Keep it up and I wish you and your dogs health and happiness Big Grin
Very nice information I was aware of Chocolate and grapes but not of other things discuss in the thread
There was mention an another thread about whether fruit was ok for dogs so I thought I would dig this up for everyone.
In their short lives our pets give us all they can...their friendship, unselfish love, and total loyalty. Lucky dog always in my heart
My pup came eating raw and still eats raw. She doesn't digest processed food well at all and thrives on raw. I supervise bones but have not had problems.
It isn't an either/or it is a personal choice. If she wasn't on raw, i would cook her food myself rather than trust manufacturers.
Some really good and valuable information on plants, foods and stuff to watch out for.
I was suprised to see tea in the list, Ozzie has a cup of tea every day, he'd be most miffed without it, My dad always gave his dogs a cupa too each day and all his dogs lived til a ripe old age 17/18 year olds.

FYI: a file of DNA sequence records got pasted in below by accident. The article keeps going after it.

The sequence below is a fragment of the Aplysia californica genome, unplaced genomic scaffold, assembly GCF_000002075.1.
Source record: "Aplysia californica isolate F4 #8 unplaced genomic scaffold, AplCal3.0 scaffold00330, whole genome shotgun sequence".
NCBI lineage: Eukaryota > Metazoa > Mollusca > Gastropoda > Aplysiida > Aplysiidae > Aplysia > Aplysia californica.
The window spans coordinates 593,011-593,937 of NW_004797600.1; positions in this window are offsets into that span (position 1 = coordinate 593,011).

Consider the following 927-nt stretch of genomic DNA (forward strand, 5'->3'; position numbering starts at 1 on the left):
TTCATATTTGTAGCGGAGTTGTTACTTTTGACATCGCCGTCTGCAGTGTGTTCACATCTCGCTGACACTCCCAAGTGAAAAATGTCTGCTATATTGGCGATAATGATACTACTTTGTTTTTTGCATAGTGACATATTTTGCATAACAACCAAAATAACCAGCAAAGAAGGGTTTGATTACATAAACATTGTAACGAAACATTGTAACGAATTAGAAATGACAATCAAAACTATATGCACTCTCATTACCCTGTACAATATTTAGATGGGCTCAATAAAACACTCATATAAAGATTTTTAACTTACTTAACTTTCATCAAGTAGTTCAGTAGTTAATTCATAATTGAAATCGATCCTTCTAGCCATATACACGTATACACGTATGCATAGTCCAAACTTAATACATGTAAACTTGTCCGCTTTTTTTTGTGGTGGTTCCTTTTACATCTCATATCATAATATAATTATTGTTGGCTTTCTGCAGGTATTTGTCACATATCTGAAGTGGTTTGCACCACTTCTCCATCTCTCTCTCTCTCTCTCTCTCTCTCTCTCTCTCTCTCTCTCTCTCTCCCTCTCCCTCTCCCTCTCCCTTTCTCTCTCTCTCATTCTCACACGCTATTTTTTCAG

My Other Border Collie 'Jim' has enjoyed home cooked food mixed in with his kibble, spaghetti bol, chill con carne, roast dinnesr, pizza, curry, pies - you name it he tried it and never had any health probs until he was 15 when he died of a virus caused by the blue algae in the lake water.
I don't tend to give Ozzie much human food, he enjoys his kibble so the odd bit of cake,sausages, chicken ham, scrambled eggs, toast, weetabix, oats, cheese, satsuma or banana is about it.
I changed vets recently as the guy told me off for giving him scrambled egg with toast in morning for breckers! He reckoned NO dog should have any human food what-so-ever. I do believe things in moderation are ok, my Jim and my dads dogs Shep, sheba, monty and west all lived happilly and well on variety.
I would have thought some variety would build up the immune with them?